Wednesday, January 11, 2017

Characteristics of effective Mpowerment Coordinators

Coordinators need to possess strong leadership skills, and the most successful Coordinators are those who are self-starters, extremely responsible, and well organized

These traits are critical because the Coordinators oversee a broad range of activities including M-groups, Social Outreach Events, outreach at bars and community events, publicity, administration, and ongoing evaluation. 

Coordinators must possess
a high degree of maturity,
 regardless of their chronological age,
 and be self-starters, 
extremely responsible, and well organized. 

RELATED:  What is the Mpowerment Project? Download Module 1: Mpowerment Overview.

Coordinators also must possess a high degree of maturity, regardless of their chronological age. They must be willing to be reflective about the Project’s functioning and their roles within the intervention. Hiring Coordinators who have a strong personal commitment to HIV/AIDS prevention or to gay community issues, as demonstrated through their past work and/ or volunteer history is also extremely important. If Coordinators don’t have a strong personal commitment to the goals of the Project, it will be extremely difficult to motivate them to conduct Informal Outreach through their own friendship networks or to put in the effort required to make the Project successful. Furthermore, Coordinators who require a step-by-step cookbook approach to guide them in performing their jobs are unlikely to be able to perform these complicated roles effectively.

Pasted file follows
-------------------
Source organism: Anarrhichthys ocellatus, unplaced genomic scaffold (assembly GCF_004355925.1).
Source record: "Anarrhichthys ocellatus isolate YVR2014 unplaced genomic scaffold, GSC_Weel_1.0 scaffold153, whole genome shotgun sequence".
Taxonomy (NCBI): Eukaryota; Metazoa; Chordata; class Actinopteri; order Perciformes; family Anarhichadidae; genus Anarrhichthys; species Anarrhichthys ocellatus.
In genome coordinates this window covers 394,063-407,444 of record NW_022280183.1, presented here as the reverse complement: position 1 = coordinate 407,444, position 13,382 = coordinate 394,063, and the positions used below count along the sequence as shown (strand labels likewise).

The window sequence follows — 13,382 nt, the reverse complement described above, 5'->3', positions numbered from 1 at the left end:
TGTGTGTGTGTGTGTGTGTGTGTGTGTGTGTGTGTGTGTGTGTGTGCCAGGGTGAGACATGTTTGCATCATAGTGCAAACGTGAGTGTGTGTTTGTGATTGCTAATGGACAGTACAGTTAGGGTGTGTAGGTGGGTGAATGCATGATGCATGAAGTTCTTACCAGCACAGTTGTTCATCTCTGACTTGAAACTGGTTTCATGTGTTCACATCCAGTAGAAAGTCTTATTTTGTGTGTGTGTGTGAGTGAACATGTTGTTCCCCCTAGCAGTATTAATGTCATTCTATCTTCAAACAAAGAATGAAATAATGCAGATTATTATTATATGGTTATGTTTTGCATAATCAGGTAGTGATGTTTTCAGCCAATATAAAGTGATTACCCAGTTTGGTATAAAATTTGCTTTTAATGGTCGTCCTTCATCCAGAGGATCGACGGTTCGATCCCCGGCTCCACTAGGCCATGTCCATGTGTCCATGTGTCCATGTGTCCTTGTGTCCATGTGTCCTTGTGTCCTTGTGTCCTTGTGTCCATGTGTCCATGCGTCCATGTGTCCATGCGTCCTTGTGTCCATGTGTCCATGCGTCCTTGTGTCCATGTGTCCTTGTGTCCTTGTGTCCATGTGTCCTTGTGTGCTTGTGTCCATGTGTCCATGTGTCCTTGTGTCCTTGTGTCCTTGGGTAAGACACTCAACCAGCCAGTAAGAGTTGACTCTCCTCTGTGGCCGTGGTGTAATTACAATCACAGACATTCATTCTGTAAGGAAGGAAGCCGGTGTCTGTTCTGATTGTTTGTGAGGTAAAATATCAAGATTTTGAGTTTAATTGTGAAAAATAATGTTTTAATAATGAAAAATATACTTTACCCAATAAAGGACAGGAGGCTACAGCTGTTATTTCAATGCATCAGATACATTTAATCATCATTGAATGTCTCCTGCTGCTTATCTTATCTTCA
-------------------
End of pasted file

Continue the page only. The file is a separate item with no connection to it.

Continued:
Coordinators should be outgoing,
 comfortable talking to strangers, social, welcoming,
 passionate about HIV prevention
 and community-building,
 willing to share decision-making power,
 and enthusiastic about conducting
 all of the Core Elements. 

An important part of being a Coordinator involves motivating other people to plan and carry out activities, and sharing ownership of the Project with them. Coordinators who share responsibilities for decision-making with Project participants—instead of just telling them what to do or assigning volunteer tasks—are more successful. The reality is that Coordinators can’t do all the work themselves, and they will accomplish a great deal more if they work collaboratively with others using a nonhierarchical organizational approach. Also, by sharing the authority for developing plans and making decisions with other Project participants, Coordinators are advancing an important goal of the Project, namely empowering the young gay and bisexual men’s community.

There are many ways that effective Coordinators accomplish this. One key strategy is to encourage Core Group members to reflect on their roles and decisions, including the implications of their decisions. It is not the role of the Coordinators to tell the group exactly what to do or to overtly point out mistakes. This approach fosters a sense of empowerment among Project volunteers and builds strong decision-making skills, while at the same time it keeps the group on track. 

RELATED3 easy to remember motivators for joining your MP Core Group
RELATED8 clever ways to support and supervise volunteers (and avoid burnout).
RELATED: 4 easy steps for involving volunteers.

the coordinators of The Q Austin, Mpowerment TX

Coordinator best practices:
the Mu Crew, Mpowerment Dayton OH

Read more about coordinators, including supervision best practices, in Module 4: Coordinators. Module 4 is a free download when you register at

Module 4: Coordinators:  Objectives

To familiarize you with the role of Project Coordinators, including: 
  1. their responsibilities;
  2. how to configure their roles when there is more than one Coordinator; 
  3. characteristics of effective Coordinators;
  4. use of behavioral objectives to supervise Coordinators, including sample behavioral objectives; 
  5. their training needs; and
  6. Coordinator evaluation duties.